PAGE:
The cancer research department wasn't a CRO but I do think you're right in that the CRO environment really intensified the issues I was having with the industry. My experience with a it however seems a bit different, while we didn't come up with the proposal we were basically given individual control of the writing, planning, procedural work, data collection and analysis of client studies. I have seen useful results in both the CRO and in the university like cancer unit (including being part of the development of a novel treatment for pancreatic cancer which went on to pass it's first human trials), so I've never felt like just a set of hands or separate from the biomedical research. In addition I will say animal technician is a full profession not just a stepping stone to science (though it can be for some people) and if you're into animal behavior or welfare can be enough to keep you in the field. I've been to animal research conferences where people present papers/seminars/workshops on behavior/welfare research and technical refinements. I'm really into that and I still had to leave, I just can't do it. For me even if I get a drug to it's human trials and it is available to everyone for free, my coworkers and I still have to live with the fact that the technical work we had done on those rats, for example, emotionally scarred them and we have to be able to live with that, it's why the bioethics is so important to me.

Towards the end of my time there and into my masters I ended up seeing that my position on the moral status of animals is not inline with using them in biomedical research as it stands.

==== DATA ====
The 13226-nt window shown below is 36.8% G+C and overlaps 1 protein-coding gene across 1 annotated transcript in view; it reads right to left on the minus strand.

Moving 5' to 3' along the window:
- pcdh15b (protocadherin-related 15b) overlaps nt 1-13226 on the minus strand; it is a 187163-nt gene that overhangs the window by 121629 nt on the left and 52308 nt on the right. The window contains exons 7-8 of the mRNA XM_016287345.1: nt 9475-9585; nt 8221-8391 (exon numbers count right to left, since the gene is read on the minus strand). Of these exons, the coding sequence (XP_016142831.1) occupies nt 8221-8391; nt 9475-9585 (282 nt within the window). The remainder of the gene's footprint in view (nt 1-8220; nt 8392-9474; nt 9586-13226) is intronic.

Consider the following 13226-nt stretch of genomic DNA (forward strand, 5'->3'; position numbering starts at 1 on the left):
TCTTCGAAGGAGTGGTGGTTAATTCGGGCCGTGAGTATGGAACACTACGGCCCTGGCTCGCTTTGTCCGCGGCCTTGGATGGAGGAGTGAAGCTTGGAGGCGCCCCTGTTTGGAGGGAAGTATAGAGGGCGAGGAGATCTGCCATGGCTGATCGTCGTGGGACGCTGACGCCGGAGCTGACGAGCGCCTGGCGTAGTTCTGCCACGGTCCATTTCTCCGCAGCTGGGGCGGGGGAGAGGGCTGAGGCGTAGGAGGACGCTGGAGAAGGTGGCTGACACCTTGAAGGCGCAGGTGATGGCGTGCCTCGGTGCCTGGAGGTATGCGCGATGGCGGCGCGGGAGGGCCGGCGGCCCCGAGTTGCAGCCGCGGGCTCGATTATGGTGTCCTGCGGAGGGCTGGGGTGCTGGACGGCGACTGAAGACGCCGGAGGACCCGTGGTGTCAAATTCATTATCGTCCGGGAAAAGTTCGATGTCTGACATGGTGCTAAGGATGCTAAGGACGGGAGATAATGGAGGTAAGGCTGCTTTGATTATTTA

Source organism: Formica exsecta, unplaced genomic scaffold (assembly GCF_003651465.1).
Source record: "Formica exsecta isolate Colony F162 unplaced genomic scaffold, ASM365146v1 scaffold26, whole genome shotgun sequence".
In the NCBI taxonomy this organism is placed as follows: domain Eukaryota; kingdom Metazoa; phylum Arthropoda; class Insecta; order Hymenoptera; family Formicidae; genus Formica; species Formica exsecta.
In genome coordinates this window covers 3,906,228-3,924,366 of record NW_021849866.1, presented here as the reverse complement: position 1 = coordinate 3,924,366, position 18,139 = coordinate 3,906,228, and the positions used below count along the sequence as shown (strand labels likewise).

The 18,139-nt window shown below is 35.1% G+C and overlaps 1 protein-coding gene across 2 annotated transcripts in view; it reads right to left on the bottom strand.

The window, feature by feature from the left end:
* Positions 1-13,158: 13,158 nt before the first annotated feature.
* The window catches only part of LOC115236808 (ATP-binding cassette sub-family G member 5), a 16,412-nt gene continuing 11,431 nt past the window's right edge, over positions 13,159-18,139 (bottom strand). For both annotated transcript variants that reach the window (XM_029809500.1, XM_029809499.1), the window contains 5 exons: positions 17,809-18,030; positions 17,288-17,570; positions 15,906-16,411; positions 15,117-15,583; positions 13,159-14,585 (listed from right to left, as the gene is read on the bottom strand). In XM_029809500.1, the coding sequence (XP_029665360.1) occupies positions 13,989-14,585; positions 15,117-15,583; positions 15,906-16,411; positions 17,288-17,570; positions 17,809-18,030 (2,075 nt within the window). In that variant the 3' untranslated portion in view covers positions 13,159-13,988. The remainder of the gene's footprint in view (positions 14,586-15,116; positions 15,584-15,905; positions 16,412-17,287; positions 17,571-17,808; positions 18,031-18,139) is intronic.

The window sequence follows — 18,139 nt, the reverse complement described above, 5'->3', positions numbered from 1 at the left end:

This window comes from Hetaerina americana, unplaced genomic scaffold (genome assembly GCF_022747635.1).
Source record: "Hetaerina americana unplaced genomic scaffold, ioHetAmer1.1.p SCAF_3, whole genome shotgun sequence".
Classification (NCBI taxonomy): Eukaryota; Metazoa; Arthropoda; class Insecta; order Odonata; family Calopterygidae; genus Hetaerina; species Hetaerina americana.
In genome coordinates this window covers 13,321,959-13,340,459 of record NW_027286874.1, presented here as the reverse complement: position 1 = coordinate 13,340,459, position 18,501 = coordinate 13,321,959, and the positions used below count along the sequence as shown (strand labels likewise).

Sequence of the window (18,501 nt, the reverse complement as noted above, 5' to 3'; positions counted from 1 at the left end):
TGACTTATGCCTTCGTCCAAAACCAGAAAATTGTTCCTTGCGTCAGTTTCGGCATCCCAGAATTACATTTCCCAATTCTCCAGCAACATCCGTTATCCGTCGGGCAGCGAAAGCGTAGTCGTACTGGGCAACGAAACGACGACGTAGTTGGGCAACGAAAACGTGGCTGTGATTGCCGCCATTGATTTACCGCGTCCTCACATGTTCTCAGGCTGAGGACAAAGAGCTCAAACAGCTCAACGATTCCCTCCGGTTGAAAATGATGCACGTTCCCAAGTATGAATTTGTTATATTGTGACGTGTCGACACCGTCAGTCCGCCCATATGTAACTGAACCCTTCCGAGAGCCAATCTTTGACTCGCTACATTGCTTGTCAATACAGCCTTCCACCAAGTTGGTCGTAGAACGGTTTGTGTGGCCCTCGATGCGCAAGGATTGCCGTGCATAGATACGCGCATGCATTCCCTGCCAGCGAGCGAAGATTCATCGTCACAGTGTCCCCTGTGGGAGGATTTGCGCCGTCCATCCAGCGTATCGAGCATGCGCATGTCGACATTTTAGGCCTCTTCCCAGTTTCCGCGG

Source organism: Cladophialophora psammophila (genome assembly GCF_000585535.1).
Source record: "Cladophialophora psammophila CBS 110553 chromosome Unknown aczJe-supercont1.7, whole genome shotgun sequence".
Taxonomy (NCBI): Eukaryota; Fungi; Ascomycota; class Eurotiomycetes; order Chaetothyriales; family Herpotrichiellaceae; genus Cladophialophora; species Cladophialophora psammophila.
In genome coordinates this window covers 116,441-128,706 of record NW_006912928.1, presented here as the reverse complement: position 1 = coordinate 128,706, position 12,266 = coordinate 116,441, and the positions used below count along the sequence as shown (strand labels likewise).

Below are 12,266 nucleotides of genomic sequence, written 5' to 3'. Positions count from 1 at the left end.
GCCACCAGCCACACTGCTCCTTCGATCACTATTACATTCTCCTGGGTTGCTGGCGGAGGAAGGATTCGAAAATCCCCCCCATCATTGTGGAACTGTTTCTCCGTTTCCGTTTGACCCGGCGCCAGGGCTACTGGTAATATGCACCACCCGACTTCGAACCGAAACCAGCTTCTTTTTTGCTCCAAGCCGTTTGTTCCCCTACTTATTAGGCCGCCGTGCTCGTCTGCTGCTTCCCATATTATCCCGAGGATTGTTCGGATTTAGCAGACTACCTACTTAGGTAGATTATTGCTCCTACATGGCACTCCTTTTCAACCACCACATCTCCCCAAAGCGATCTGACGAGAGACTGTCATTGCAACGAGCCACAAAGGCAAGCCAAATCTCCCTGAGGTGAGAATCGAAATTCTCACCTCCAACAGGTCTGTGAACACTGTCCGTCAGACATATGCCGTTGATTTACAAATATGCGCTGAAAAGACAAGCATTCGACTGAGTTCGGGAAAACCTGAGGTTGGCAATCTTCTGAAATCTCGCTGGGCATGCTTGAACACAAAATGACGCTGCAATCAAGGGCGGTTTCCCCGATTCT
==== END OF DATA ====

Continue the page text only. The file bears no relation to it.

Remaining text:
You can justify animals research in two ways-
1) animals have no moral value
2) animals as a group have moral value but our moral duty is to "them" as a concept not any to individual

Where I'm leaning is-
3) animals have moral value as individuals

All can be logically justified so I'm not saying any ethical position is inherently good or bad it's just depending on what you think it affects how you should act towards and view animals. For number 3) if you view animals as individuals the wider issues of the industry can make it ethically difficult.

Incelshok Na posted:

Do you have your murine tickler certification?

If so, what does this certification entail?

People in the mouse house won't tell me.


Basically it's a refinement to rat welfare which can help them de-stress and not develop intense aversion to handling. It's really fun and cute would recommend doing this on a rat, 10/10.

I've linked a general page about it and an online course if you're interested!
https://nc3rs.org.uk/rat-tickling
http://storage.googleapis.com/ecourses/Rat%20Tickling%20Certification/story_html5.html

thrashingteeth fucked around with this message at 13:16 on Jul 3, 2020

jabby
Oct 27, 2010



The one thing I don't really understand about your moral position is that you take issue with "useless" research, and the examples you gave are studies that fail, drugs that go on to fail at human trials or researching two different drugs for the same disease.

But all those things seem kinda necessary? If you knew which studies would succeed, you wouldn't need to do the studies. The studies that fail aren't useless, they worked perfectly. They advanced the science by showing us what doesn't work. And competing drugs often end up being used as combined treatments, or worst case they drive each other's price down. It's very rare for a disease to be totally cured with only one treatment.

For the record I totally get your annoyance with companies developing their own proprietary disease models when one already exists. Unless one ends up being better than the other, that does seem pointless. But the other stuff seems like objecting to how science fundamentally works?

None of this is a criticism by the way, everyone's morals are equally valid. Just curious how you came to the position.